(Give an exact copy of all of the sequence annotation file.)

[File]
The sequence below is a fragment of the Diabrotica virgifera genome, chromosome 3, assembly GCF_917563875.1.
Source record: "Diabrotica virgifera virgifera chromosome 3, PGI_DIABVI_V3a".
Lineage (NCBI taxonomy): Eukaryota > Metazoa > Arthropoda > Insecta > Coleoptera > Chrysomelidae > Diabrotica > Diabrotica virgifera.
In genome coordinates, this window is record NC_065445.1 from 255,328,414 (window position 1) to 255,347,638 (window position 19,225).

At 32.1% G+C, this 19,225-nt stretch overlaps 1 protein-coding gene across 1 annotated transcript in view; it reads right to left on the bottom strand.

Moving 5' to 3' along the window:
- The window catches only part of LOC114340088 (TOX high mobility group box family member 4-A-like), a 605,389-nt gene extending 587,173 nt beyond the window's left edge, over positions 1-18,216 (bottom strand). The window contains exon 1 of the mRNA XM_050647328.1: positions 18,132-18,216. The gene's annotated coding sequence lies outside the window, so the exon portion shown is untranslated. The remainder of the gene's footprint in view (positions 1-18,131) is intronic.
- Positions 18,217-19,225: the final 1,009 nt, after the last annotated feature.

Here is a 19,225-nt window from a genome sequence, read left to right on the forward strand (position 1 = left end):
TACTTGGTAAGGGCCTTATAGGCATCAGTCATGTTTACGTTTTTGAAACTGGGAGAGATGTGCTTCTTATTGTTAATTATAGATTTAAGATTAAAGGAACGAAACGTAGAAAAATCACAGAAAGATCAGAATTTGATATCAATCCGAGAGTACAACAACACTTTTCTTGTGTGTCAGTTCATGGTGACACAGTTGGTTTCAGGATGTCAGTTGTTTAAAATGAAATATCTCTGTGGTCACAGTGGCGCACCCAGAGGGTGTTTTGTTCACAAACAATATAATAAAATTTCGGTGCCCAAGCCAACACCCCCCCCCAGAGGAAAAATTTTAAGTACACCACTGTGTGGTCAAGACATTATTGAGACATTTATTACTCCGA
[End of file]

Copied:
The sequence below is a fragment of the Diabrotica virgifera genome, chromosome 3, assembly GCF_917563875.1.
Source record: "Diabrotica virgifera virgifera chromosome 3, PGI_DIABVI_V3a".
Lineage (NCBI taxonomy): Eukaryota > Metazoa > Arthropoda > Insecta > Coleoptera > Chrysomelidae > Diabrotica > Diabrotica virgifera.
In genome coordinates, this window is record NC_065445.1 from 255,328,414 (window position 1) to 255,347,638 (window position 19,225).

At 32.1% G+C, this 19,225-nt stretch overlaps 1 protein-coding gene across 1 annotated transcript in view; it reads right to left on the bottom strand.

Moving 5' to 3' along the window:
- The window catches only part of LOC114340088 (TOX high mobility group box family member 4-A-like), a 605,389-nt gene extending 587,173 nt beyond the window's left edge, over positions 1-18,216 (bottom strand). The window contains exon 1 of the mRNA XM_050647328.1: positions 18,132-18,216. The gene's annotated coding sequence lies outside the window, so the exon portion shown is untranslated. The remainder of the gene's footprint in view (positions 1-18,131) is intronic.
- Positions 18,217-19,225: the final 1,009 nt, after the last annotated feature.

Here is a 19,225-nt window from a genome sequence, read left to right on the forward strand (position 1 = left end):
TACTTGGTAAGGGCCTTATAGGCATCAGTCATGTTTACGTTTTTGAAACTGGGAGAGATGTGCTTCTTATTGTTAATTATAGATTTAAGATTAAAGGAACGAAACGTAGAAAAATCACAGAAAGATCAGAATTTGATATCAATCCGAGAGTACAACAACACTTTTCTTGTGTGTCAGTTCATGGTGACACAGTTGGTTTCAGGATGTCAGTTGTTTAAAATGAAATATCTCTGTGGTCACAGTGGCGCACCCAGAGGGTGTTTTGTTCACAAACAATATAATAAAATTTCGGTGCCCAAGCCAACACCCCCCCCCAGAGGAAAAATTTTAAGTACACCACTGTGTGGTCAAGACATTATTGAGACATTTATTACTCCGA